--- Tom Wier wrote:

> Quoting Philip Newton <[log in to unmask]>:
> > Mark Rosenfelder's Verdurian has verbs before nouns on his morphology
> > page. (He also has an unusual -- to me -- order of cases, with N G A D,
> > whereas I am used to N G D A from German and (Ancient) Greek.)
> Really? When I learned German, the order was usually N A D G
> (which was both the listed order, and the order in which we
> learned their functions). In Phaleran, cases are always listed
> like the following, for full nouns: Ergative, Absolutive, Dative,
> Instrumental, Benefactive, Durative, Abessive.  For pronouns,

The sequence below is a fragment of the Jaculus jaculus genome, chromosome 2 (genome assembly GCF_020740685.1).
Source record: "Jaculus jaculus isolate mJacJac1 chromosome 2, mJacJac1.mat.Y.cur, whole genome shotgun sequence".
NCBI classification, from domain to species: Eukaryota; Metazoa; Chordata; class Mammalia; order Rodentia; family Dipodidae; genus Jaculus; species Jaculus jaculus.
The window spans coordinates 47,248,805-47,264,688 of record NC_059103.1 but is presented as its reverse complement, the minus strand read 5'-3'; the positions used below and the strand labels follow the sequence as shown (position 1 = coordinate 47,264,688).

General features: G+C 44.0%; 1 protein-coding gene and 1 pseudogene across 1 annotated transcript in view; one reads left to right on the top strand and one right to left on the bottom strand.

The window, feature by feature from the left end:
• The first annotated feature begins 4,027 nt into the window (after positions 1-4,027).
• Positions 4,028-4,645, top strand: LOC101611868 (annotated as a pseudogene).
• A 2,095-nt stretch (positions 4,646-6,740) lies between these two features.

> replace "Ergative, Absolutive," with "S, A, O," (naturally, to
> describe Phaleran's split-ergative morphology in pronouns.)

Is this an order you made up yourself, or is it based on an existing language?
Are there any "fixed" orders, for example in Finnish?

Like Philip, I learnt to inflect both Greek and German cases in N G D A order.
The same order was also applied in Polish, expanded to N G D A I L. The
vocative is usually omitted from such schemes and handled separately, but when
it is there, it usually comes either last or immediately after the nominative.


"Originality is the art of concealing your source." - Franklin P. Jones

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